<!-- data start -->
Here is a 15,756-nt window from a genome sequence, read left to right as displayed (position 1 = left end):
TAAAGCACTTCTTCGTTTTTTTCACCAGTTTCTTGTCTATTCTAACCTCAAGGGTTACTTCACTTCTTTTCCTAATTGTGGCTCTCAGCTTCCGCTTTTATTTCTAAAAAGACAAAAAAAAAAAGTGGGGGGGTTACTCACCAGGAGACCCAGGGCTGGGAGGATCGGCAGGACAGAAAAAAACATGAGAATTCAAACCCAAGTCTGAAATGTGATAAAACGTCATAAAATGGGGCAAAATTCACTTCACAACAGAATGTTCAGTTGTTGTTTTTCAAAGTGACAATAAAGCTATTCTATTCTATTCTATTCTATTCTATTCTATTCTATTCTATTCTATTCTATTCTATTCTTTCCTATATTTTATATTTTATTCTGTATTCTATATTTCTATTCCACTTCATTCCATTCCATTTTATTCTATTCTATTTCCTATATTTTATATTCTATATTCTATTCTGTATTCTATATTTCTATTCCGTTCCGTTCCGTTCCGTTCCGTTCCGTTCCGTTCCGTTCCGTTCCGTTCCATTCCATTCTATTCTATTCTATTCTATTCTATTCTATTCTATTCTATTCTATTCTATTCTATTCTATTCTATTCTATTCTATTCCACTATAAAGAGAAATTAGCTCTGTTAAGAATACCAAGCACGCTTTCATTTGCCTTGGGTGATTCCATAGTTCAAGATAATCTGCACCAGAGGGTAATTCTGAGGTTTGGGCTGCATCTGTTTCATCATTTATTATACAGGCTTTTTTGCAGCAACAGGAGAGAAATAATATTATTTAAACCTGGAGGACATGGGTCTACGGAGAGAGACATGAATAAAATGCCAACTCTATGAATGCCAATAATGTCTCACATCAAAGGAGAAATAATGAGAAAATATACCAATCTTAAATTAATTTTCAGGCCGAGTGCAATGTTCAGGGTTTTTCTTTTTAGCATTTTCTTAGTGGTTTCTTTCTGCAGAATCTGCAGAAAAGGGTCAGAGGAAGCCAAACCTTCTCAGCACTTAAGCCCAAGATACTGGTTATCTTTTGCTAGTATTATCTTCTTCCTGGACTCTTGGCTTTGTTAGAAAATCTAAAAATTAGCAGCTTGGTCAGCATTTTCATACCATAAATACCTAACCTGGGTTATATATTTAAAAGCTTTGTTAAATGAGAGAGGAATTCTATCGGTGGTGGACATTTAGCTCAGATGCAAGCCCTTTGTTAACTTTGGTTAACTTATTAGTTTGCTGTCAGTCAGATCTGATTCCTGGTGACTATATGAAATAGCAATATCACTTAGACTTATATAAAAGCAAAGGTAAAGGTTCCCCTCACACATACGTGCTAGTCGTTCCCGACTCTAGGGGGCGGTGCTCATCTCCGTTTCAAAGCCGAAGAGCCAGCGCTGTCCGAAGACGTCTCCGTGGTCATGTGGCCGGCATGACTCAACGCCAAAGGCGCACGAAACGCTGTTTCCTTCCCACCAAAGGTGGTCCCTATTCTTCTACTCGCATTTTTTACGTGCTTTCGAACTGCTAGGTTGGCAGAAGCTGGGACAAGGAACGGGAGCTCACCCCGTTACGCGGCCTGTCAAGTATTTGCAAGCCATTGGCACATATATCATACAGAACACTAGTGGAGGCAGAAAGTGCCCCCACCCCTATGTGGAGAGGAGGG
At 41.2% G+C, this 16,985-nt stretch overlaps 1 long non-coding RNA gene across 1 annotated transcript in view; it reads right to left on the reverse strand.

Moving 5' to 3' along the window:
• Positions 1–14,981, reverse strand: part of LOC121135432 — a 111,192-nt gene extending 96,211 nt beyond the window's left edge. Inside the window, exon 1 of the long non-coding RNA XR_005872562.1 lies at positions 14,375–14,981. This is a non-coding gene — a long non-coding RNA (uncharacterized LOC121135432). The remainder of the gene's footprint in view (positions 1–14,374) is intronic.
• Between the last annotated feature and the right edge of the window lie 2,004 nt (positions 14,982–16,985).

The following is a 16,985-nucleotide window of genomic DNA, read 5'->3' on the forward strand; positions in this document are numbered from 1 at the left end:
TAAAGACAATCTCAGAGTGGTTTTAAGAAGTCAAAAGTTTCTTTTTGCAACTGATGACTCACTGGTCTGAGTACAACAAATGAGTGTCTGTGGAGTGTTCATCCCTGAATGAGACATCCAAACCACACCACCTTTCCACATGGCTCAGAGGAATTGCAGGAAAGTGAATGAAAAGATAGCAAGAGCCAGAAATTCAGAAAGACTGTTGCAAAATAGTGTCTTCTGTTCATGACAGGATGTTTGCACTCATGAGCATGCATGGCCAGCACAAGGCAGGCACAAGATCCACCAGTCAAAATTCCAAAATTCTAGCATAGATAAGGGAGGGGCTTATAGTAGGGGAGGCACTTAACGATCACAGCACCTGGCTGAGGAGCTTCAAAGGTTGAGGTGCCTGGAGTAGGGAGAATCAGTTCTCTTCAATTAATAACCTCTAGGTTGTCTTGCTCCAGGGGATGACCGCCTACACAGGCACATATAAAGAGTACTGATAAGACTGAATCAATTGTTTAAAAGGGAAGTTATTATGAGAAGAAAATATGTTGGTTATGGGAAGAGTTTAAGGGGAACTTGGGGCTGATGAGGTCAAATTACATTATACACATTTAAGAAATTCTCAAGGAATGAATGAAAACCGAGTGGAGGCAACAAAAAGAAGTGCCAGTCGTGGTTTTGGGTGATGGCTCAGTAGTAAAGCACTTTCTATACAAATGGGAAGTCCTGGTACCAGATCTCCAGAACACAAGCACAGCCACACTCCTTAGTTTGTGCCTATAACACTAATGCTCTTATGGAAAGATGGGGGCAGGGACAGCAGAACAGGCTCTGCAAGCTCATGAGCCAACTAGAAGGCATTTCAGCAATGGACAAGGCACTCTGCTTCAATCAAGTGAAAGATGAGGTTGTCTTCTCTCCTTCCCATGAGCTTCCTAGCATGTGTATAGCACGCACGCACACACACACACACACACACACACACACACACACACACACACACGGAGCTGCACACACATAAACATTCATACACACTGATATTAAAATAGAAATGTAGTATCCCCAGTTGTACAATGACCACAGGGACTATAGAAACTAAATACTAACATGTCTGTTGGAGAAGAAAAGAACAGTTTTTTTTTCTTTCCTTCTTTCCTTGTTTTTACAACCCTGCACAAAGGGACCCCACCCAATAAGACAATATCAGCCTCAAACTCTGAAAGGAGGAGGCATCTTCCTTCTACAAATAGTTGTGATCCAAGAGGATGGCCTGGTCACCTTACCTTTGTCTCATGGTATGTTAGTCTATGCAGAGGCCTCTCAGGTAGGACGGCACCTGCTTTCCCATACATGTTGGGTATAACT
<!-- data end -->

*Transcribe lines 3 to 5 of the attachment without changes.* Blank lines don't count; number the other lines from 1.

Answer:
At 41.2% G+C, this 16,985-nt stretch overlaps 1 long non-coding RNA gene across 1 annotated transcript in view; it reads right to left on the reverse strand.

Moving 5' to 3' along the window:
• Positions 1–14,981, reverse strand: part of LOC121135432 — a 111,192-nt gene extending 96,211 nt beyond the window's left edge. Inside the window, exon 1 of the long non-coding RNA XR_005872562.1 lies at positions 14,375–14,981. This is a non-coding gene — a long non-coding RNA (uncharacterized LOC121135432). The remainder of the gene's footprint in view (positions 1–14,374) is intronic.